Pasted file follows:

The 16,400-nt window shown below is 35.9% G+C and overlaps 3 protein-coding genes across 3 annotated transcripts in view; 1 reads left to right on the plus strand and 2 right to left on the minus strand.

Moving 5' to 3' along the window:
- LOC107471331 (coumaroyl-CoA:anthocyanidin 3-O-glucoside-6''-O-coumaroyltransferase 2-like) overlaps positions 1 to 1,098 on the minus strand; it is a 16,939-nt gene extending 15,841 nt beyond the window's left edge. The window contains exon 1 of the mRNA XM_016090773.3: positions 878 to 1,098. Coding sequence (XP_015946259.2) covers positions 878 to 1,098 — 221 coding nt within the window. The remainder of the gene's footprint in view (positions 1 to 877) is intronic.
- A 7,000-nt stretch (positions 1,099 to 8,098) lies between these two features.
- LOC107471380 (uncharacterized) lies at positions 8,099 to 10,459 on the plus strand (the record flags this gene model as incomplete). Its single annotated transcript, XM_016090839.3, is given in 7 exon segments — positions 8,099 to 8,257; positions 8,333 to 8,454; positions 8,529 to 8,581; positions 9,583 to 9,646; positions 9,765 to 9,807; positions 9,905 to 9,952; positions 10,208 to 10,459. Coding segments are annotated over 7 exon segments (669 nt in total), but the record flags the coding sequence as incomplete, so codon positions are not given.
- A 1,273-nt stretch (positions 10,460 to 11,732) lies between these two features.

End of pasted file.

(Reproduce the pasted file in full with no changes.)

The 16,400-nt window shown below is 35.9% G+C and overlaps 3 protein-coding genes across 3 annotated transcripts in view; 1 reads left to right on the plus strand and 2 right to left on the minus strand.

Moving 5' to 3' along the window:
- LOC107471331 (coumaroyl-CoA:anthocyanidin 3-O-glucoside-6''-O-coumaroyltransferase 2-like) overlaps positions 1 to 1,098 on the minus strand; it is a 16,939-nt gene extending 15,841 nt beyond the window's left edge. The window contains exon 1 of the mRNA XM_016090773.3: positions 878 to 1,098. Coding sequence (XP_015946259.2) covers positions 878 to 1,098 — 221 coding nt within the window. The remainder of the gene's footprint in view (positions 1 to 877) is intronic.
- A 7,000-nt stretch (positions 1,099 to 8,098) lies between these two features.
- LOC107471380 (uncharacterized) lies at positions 8,099 to 10,459 on the plus strand (the record flags this gene model as incomplete). Its single annotated transcript, XM_016090839.3, is given in 7 exon segments — positions 8,099 to 8,257; positions 8,333 to 8,454; positions 8,529 to 8,581; positions 9,583 to 9,646; positions 9,765 to 9,807; positions 9,905 to 9,952; positions 10,208 to 10,459. Coding segments are annotated over 7 exon segments (669 nt in total), but the record flags the coding sequence as incomplete, so codon positions are not given.
- A 1,273-nt stretch (positions 10,460 to 11,732) lies between these two features.